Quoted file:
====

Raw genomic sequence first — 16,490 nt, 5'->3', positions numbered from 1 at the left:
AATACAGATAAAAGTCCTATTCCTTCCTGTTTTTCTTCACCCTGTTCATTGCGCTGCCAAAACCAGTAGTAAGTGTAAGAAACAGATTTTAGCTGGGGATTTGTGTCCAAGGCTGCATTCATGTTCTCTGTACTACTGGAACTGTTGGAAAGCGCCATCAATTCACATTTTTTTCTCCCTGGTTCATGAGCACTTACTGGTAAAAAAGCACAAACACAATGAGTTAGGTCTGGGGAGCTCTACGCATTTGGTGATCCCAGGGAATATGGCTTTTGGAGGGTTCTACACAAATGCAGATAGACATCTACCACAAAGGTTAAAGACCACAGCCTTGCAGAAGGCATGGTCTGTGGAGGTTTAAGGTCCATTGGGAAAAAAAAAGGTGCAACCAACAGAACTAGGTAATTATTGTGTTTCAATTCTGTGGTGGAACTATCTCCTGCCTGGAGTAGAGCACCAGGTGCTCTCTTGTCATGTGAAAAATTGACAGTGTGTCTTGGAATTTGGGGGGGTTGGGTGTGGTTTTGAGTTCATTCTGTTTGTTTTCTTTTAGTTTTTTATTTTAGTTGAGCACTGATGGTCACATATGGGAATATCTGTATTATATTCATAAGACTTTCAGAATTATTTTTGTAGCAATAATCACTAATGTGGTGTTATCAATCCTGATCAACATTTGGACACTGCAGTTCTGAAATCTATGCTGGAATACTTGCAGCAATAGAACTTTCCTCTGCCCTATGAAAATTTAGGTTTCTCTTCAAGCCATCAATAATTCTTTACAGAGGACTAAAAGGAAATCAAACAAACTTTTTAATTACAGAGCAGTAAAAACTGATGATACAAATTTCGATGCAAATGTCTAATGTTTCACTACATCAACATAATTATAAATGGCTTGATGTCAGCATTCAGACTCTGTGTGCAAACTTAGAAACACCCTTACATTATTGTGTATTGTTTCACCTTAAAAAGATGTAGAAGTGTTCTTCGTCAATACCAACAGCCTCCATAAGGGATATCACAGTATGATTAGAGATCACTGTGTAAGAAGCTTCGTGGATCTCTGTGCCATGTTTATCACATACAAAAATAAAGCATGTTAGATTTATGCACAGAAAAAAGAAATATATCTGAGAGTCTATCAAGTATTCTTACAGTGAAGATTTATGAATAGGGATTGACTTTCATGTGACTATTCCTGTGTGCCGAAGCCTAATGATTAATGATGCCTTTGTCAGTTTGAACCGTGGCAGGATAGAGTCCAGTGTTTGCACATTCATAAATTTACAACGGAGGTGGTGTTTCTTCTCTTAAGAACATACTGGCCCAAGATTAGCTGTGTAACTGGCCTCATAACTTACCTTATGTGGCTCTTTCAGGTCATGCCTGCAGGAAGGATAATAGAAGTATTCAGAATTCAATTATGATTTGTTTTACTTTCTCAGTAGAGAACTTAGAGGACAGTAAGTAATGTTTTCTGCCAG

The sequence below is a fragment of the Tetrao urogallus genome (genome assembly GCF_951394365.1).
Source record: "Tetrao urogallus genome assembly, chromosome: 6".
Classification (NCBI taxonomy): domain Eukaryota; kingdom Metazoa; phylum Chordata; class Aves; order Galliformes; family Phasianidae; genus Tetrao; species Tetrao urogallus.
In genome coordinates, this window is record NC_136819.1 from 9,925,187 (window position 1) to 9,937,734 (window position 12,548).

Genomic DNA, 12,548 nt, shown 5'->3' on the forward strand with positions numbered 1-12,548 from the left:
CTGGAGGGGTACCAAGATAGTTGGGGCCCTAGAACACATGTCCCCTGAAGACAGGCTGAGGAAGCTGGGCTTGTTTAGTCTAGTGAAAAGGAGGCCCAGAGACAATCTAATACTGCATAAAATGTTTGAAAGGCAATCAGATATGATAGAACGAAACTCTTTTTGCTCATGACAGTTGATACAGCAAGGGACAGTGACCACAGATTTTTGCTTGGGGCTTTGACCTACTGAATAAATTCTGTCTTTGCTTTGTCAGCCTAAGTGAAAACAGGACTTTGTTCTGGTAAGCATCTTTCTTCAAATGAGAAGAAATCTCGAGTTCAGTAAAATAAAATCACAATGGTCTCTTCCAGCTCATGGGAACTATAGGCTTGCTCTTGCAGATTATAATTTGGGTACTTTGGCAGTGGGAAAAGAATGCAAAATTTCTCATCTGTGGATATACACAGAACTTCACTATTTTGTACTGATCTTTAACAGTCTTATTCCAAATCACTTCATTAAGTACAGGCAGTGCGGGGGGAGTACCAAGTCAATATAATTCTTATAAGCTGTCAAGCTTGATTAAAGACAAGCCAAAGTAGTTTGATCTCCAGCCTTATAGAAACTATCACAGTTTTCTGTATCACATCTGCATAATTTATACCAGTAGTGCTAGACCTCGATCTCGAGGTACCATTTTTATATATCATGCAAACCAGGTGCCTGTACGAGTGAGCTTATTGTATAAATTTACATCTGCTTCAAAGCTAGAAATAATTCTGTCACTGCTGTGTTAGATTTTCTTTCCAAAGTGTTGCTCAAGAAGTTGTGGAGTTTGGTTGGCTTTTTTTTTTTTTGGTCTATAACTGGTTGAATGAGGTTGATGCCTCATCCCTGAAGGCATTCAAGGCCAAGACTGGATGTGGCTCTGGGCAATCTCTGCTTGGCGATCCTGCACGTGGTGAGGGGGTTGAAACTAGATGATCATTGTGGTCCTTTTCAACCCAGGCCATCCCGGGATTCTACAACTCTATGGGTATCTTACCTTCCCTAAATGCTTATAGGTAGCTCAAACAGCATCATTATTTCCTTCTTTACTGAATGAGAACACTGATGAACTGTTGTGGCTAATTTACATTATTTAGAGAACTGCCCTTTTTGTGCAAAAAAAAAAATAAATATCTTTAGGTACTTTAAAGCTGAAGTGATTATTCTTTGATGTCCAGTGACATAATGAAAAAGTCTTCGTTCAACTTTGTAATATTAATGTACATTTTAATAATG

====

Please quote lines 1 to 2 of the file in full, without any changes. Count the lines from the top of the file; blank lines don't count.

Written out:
Raw genomic sequence first — 16,490 nt, 5'->3', positions numbered from 1 at the left:
AATACAGATAAAAGTCCTATTCCTTCCTGTTTTTCTTCACCCTGTTCATTGCGCTGCCAAAACCAGTAGTAAGTGTAAGAAACAGATTTTAGCTGGGGATTTGTGTCCAAGGCTGCATTCATGTTCTCTGTACTACTGGAACTGTTGGAAAGCGCCATCAATTCACATTTTTTTCTCCCTGGTTCATGAGCACTTACTGGTAAAAAAGCACAAACACAATGAGTTAGGTCTGGGGAGCTCTACGCATTTGGTGATCCCAGGGAATATGGCTTTTGGAGGGTTCTACACAAATGCAGATAGACATCTACCACAAAGGTTAAAGACCACAGCCTTGCAGAAGGCATGGTCTGTGGAGGTTTAAGGTCCATTGGGAAAAAAAAAGGTGCAACCAACAGAACTAGGTAATTATTGTGTTTCAATTCTGTGGTGGAACTATCTCCTGCCTGGAGTAGAGCACCAGGTGCTCTCTTGTCATGTGAAAAATTGACAGTGTGTCTTGGAATTTGGGGGGGTTGGGTGTGGTTTTGAGTTCATTCTGTTTGTTTTCTTTTAGTTTTTTATTTTAGTTGAGCACTGATGGTCACATATGGGAATATCTGTATTATATTCATAAGACTTTCAGAATTATTTTTGTAGCAATAATCACTAATGTGGTGTTATCAATCCTGATCAACATTTGGACACTGCAGTTCTGAAATCTATGCTGGAATACTTGCAGCAATAGAACTTTCCTCTGCCCTATGAAAATTTAGGTTTCTCTTCAAGCCATCAATAATTCTTTACAGAGGACTAAAAGGAAATCAAACAAACTTTTTAATTACAGAGCAGTAAAAACTGATGATACAAATTTCGATGCAAATGTCTAATGTTTCACTACATCAACATAATTATAAATGGCTTGATGTCAGCATTCAGACTCTGTGTGCAAACTTAGAAACACCCTTACATTATTGTGTATTGTTTCACCTTAAAAAGATGTAGAAGTGTTCTTCGTCAATACCAACAGCCTCCATAAGGGATATCACAGTATGATTAGAGATCACTGTGTAAGAAGCTTCGTGGATCTCTGTGCCATGTTTATCACATACAAAAATAAAGCATGTTAGATTTATGCACAGAAAAAAGAAATATATCTGAGAGTCTATCAAGTATTCTTACAGTGAAGATTTATGAATAGGGATTGACTTTCATGTGACTATTCCTGTGTGCCGAAGCCTAATGATTAATGATGCCTTTGTCAGTTTGAACCGTGGCAGGATAGAGTCCAGTGTTTGCACATTCATAAATTTACAACGGAGGTGGTGTTTCTTCTCTTAAGAACATACTGGCCCAAGATTAGCTGTGTAACTGGCCTCATAACTTACCTTATGTGGCTCTTTCAGGTCATGCCTGCAGGAAGGATAATAGAAGTATTCAGAATTCAATTATGATTTGTTTTACTTTCTCAGTAGAGAACTTAGAGGACAGTAAGTAATGTTTTCTGCCAG